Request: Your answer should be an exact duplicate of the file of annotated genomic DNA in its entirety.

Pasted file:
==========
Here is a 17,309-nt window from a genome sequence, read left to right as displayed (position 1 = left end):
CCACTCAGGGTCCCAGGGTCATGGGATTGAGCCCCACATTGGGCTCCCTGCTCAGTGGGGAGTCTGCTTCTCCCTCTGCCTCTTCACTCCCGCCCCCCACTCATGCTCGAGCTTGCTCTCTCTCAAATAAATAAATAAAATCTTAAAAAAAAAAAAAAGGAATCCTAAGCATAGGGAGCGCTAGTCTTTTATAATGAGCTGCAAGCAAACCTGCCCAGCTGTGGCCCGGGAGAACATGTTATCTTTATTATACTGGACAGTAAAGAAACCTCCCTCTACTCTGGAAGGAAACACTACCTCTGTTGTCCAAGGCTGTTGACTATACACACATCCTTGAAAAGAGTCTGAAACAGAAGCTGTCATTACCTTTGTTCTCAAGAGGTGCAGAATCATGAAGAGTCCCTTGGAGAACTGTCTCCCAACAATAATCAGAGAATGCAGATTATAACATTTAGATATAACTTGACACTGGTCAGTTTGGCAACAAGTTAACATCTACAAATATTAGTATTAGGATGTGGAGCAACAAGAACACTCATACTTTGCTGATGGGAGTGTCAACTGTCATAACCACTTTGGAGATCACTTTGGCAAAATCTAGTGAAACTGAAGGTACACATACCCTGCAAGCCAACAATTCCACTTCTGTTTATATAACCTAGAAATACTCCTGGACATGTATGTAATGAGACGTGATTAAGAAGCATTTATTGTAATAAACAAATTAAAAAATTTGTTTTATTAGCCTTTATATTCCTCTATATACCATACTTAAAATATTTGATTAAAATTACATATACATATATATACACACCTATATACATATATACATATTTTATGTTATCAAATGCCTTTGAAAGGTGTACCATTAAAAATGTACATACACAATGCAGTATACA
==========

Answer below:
Here is a 17,309-nt window from a genome sequence, read left to right as displayed (position 1 = left end):
CCACTCAGGGTCCCAGGGTCATGGGATTGAGCCCCACATTGGGCTCCCTGCTCAGTGGGGAGTCTGCTTCTCCCTCTGCCTCTTCACTCCCGCCCCCCACTCATGCTCGAGCTTGCTCTCTCTCAAATAAATAAATAAAATCTTAAAAAAAAAAAAAAGGAATCCTAAGCATAGGGAGCGCTAGTCTTTTATAATGAGCTGCAAGCAAACCTGCCCAGCTGTGGCCCGGGAGAACATGTTATCTTTATTATACTGGACAGTAAAGAAACCTCCCTCTACTCTGGAAGGAAACACTACCTCTGTTGTCCAAGGCTGTTGACTATACACACATCCTTGAAAAGAGTCTGAAACAGAAGCTGTCATTACCTTTGTTCTCAAGAGGTGCAGAATCATGAAGAGTCCCTTGGAGAACTGTCTCCCAACAATAATCAGAGAATGCAGATTATAACATTTAGATATAACTTGACACTGGTCAGTTTGGCAACAAGTTAACATCTACAAATATTAGTATTAGGATGTGGAGCAACAAGAACACTCATACTTTGCTGATGGGAGTGTCAACTGTCATAACCACTTTGGAGATCACTTTGGCAAAATCTAGTGAAACTGAAGGTACACATACCCTGCAAGCCAACAATTCCACTTCTGTTTATATAACCTAGAAATACTCCTGGACATGTATGTAATGAGACGTGATTAAGAAGCATTTATTGTAATAAACAAATTAAAAAATTTGTTTTATTAGCCTTTATATTCCTCTATATACCATACTTAAAATATTTGATTAAAATTACATATACATATATATACACACCTATATACATATATACATATTTTATGTTATCAAATGCCTTTGAAAGGTGTACCATTAAAAATGTACATACACAATGCAGTATACA